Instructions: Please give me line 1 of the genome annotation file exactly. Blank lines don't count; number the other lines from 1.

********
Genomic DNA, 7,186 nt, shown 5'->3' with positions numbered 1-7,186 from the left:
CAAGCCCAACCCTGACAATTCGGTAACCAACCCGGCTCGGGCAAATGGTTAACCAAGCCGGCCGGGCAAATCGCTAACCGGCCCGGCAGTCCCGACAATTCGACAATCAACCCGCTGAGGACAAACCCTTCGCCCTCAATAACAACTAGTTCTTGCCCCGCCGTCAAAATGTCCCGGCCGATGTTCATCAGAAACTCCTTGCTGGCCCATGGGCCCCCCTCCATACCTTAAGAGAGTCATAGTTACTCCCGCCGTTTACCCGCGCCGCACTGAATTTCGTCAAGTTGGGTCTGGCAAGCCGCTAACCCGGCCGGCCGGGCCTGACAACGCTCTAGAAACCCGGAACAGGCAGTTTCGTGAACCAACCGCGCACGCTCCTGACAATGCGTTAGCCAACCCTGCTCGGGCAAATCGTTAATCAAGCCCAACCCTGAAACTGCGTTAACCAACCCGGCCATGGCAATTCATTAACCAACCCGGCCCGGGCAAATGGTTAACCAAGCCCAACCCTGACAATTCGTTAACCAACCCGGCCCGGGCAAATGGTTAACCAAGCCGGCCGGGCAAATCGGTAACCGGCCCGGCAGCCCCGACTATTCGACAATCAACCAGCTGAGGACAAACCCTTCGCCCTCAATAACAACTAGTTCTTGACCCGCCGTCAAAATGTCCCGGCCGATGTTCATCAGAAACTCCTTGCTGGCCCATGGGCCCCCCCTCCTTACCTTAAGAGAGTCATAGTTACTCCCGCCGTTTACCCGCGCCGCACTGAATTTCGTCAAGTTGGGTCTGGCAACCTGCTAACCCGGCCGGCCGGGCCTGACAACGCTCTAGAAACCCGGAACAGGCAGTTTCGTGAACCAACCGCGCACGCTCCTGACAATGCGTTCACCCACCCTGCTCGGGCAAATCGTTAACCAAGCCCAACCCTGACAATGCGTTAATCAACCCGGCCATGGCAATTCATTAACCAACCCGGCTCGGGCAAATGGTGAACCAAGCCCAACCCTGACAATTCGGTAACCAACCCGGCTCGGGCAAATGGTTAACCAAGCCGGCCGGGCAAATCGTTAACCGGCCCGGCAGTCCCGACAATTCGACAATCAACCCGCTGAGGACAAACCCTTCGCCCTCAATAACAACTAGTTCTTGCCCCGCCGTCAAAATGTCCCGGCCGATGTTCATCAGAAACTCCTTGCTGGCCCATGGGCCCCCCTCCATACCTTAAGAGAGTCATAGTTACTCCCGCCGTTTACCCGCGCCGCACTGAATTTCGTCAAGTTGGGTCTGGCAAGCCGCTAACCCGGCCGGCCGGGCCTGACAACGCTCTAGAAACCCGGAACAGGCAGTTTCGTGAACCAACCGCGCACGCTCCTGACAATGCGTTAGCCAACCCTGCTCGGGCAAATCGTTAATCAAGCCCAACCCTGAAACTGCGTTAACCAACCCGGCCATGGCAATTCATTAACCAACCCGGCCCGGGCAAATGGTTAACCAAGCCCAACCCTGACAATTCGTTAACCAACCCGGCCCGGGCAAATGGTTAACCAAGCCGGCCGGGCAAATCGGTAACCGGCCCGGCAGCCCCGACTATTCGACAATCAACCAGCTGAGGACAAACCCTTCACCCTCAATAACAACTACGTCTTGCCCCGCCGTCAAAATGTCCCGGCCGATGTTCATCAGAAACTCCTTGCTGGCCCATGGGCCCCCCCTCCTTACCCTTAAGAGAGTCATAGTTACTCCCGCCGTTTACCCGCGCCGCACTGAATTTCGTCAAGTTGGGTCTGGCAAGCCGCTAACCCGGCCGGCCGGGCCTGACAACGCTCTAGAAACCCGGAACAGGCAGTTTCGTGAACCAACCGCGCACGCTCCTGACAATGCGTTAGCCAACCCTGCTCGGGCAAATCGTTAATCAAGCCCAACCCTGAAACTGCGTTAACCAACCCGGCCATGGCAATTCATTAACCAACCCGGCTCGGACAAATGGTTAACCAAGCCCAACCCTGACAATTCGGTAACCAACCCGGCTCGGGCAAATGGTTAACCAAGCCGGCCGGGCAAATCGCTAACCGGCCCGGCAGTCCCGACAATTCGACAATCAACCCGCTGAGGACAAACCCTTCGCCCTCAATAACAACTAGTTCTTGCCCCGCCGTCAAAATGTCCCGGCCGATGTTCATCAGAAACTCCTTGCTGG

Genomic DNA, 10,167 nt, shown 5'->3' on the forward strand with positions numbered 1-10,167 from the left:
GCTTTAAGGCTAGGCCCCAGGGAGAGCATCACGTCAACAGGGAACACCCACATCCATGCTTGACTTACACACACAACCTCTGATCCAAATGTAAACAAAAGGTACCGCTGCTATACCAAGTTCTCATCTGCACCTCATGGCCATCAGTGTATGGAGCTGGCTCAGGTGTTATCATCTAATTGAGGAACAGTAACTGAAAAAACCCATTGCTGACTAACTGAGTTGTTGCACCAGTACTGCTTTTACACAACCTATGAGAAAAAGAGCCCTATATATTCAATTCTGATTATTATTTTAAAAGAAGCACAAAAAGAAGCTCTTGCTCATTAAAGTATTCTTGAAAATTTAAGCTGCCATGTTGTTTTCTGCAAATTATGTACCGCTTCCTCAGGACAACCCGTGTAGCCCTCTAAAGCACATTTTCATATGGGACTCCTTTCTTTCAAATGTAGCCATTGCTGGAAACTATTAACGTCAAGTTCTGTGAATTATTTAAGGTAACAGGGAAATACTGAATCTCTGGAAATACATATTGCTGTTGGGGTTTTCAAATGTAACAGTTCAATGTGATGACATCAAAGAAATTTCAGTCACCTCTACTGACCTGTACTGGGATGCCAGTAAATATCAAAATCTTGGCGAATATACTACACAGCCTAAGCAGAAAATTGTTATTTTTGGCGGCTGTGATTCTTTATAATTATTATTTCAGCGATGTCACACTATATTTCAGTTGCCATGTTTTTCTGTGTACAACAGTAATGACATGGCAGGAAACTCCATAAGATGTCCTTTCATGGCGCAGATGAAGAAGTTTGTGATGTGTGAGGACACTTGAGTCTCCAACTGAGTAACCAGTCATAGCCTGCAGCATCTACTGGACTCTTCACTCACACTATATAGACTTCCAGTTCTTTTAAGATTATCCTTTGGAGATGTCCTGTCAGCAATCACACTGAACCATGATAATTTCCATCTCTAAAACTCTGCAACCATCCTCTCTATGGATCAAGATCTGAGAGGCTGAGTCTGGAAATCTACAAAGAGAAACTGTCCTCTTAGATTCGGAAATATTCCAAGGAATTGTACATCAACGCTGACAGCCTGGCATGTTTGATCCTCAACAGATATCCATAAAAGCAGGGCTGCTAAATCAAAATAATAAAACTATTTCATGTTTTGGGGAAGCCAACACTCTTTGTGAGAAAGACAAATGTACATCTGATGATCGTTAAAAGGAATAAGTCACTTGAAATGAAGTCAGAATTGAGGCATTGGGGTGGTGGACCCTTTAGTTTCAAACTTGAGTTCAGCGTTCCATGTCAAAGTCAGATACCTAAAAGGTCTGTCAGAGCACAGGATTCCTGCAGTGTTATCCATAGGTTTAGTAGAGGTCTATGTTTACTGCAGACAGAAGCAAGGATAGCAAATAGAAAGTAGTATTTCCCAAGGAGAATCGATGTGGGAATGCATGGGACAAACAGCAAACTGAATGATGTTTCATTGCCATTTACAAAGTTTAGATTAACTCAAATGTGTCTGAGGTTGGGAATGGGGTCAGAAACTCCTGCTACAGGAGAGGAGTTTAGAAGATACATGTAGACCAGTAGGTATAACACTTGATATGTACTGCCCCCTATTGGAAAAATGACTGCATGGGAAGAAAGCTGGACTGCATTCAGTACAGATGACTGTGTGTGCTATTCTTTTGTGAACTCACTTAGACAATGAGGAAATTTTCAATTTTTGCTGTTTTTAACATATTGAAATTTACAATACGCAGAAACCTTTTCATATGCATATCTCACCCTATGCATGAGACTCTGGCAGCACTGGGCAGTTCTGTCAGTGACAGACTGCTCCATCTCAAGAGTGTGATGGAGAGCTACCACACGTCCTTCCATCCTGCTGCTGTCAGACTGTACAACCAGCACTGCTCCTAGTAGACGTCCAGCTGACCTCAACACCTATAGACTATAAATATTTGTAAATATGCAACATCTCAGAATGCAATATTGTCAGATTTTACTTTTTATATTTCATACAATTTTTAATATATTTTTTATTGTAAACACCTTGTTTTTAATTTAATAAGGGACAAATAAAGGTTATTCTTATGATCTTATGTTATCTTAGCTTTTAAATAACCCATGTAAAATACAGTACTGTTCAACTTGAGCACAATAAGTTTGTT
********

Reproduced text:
Genomic DNA, 7,186 nt, shown 5'->3' with positions numbered 1-7,186 from the left: